table_avg_value <- "avg_value"
sql_avg_value <-
RxSqlServerData(connectionString = sql_connect,

table = table_avg_value)

rxDataStep(df_avg_value, sql_avg_value, overwrite =
query_join <- "select Sepal_Length, Species from iris
left join avg_value
on iris.Species = avg_value.Species"
df_join <-
RODBC::sqlQuery(channel, query_join)
df_join <-
df_join[, c("Sepal_Length", "Species", "avg_sl")]

## Joining by: "Species"

## Sepal_Length Species avg_sl
## 1 5.1 setosa 5.006
## 2 4.9 setosa 5.006
## 3 4.7 setosa 5.006
## 4 4.6 setosa 5.006
## 5 5.0 setosa 5.006
## 6 5.4 setosa 5.006

After having processed the data, it's possible to build machine learning models starting from the SQL tables. In this way, we don't need to pull the data in-memory and we can deal with a large data volume. For instance, to build a linear regression, we can use rxLinMod. Similarly to rxSummary, the arguments are formula, defining the variables to include, and data, defining the data source. After having built the model, we can explore is using summary, similarly to open-source R.

model_lm <-
rxLinMod(formula = Petal_Length
Sepal_Length +
data = sql_iris)

## Rows Read: 150, Total Rows Processed: 150, Total Chunk Time: Less than .001 seconds
## Computation time: 0.000 seconds.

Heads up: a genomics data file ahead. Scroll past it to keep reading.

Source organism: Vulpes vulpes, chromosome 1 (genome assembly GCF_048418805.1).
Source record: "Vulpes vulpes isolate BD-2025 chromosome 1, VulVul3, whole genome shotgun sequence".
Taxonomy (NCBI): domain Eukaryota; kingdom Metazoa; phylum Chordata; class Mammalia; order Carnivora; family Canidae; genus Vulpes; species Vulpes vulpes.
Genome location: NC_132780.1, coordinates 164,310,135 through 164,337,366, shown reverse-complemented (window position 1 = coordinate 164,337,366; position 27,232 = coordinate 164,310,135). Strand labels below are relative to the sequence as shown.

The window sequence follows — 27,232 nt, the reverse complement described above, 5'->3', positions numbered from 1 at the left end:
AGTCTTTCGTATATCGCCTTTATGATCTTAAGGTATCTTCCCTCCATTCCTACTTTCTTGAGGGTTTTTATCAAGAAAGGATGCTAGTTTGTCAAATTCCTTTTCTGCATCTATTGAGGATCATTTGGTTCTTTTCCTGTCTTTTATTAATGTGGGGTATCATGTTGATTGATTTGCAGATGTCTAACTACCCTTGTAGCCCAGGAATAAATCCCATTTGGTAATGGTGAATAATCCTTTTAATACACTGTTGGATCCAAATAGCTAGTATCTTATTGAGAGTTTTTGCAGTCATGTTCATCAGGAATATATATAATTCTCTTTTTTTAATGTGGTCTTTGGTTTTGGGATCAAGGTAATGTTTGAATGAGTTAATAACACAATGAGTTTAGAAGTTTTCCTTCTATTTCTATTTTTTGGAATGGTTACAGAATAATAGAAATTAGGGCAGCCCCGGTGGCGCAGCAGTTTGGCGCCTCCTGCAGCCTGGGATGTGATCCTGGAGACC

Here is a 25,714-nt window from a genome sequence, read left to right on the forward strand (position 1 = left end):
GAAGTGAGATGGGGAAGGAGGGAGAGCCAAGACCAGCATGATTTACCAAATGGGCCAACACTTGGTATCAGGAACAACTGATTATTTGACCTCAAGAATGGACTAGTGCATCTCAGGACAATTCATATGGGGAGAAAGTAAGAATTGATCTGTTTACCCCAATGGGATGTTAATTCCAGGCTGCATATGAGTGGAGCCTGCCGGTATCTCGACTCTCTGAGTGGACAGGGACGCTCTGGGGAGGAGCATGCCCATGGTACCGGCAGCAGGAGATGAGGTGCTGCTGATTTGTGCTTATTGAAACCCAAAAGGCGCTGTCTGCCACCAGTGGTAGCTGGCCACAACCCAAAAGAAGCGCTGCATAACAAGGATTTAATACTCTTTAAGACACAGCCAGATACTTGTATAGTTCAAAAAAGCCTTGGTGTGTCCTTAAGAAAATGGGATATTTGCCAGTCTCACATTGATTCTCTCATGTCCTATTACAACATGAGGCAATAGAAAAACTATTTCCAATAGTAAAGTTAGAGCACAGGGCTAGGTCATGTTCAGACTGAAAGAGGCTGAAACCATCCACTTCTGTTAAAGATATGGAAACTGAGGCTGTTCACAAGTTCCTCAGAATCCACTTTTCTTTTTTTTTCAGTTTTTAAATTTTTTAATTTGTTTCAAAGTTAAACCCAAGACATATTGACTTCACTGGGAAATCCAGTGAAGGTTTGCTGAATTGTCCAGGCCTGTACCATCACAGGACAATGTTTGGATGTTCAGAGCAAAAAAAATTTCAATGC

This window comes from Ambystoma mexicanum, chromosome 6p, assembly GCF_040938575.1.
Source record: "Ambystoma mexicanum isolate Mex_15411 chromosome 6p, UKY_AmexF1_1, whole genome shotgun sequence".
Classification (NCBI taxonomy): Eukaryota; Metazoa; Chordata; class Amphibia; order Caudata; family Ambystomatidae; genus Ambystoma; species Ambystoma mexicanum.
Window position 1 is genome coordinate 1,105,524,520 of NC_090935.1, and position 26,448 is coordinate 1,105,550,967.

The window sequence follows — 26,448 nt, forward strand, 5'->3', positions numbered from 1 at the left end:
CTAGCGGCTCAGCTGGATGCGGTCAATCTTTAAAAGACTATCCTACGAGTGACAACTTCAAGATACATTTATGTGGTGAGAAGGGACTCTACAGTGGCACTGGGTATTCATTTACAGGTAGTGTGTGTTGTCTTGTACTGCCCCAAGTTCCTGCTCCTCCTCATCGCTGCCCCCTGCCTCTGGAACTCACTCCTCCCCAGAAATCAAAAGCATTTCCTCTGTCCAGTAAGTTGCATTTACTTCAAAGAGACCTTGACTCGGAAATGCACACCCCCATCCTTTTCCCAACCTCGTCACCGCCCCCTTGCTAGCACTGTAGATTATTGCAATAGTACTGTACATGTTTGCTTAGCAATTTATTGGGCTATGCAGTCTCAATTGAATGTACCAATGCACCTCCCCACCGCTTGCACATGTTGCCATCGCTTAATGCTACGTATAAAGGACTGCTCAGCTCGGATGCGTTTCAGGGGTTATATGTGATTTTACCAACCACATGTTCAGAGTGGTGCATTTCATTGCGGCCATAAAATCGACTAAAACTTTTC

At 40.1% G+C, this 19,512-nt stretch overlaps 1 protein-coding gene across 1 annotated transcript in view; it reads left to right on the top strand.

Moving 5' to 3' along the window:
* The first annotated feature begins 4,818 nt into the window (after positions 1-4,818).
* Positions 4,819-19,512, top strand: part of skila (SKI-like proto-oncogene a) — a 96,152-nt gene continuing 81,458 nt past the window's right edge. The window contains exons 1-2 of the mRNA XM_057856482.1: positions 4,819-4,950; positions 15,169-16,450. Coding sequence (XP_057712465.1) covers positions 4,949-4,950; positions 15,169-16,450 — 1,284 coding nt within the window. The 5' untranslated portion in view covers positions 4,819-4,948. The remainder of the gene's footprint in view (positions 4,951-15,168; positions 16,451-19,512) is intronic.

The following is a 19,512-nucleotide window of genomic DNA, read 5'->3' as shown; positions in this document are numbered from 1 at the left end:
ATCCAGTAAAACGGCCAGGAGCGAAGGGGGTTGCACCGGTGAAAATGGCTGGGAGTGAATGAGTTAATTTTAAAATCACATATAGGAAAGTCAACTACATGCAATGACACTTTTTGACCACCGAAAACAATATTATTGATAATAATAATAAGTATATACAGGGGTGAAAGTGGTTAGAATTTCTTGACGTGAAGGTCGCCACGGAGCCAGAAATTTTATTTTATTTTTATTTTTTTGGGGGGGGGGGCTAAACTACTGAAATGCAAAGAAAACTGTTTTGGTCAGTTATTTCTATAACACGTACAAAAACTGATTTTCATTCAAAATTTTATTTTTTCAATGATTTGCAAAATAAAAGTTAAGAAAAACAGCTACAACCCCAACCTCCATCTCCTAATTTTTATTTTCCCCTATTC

## Call:
## rxLinMod(formula = Petal_Length ~ Sepal_Length + Petal_Width,
## data = sql_iris)
## Linear Regression Results for: Petal_Length ~ Sepal_Length +
## Petal_Width
## Data: sql_iris (RxXdfData Data Source)
## File name: iris.xdf
## Dependent variable(s): Petal_Length
## Total independent variables: 3
## Number of valid observations: 150
## Number of missing observations: 0
## Coefficients:
## Estimate Std. Error t value Pr(>|t|)
## (Intercept) -1.50714 0.33696 -4.473 1.54e-05 ***
## Sepal_Length 0.54226 0.06934 7.820 9.41e-13 ***
## Petal_Width 1.74810 0.07533 23.205 2.22e-16 ***
## ---
## Signif. codes: 0 '***' 0.001 '**' 0.01 '*' 0.05 '.' 0.1 ' ' 1
## Residual standard error: 0.4032 on 147 degrees of freedom
## Multiple R-squared: 0.9485
## Adjusted R-squared: 0.9478
## F-statistic: 1354 on 2 and 147 DF, p-value: < 2.2e-16
## Condition number: 9.9855

The output is the same as using open-source R function lm. The difference is that we can apply this function on a large table without needing to pull it in-memory.


SQL and MRS are designed for different purposes. Having them into the same environment, it's possible to use each of them in the most proper context: SQL to prepare the data, MRS to build advanced machine learning models. Also, the string manipulation tools provided by R allow to build SQL queries, making it possible to write code extensions. Another option is to include R code within the SQL queries although we haven't dealt with that in this article.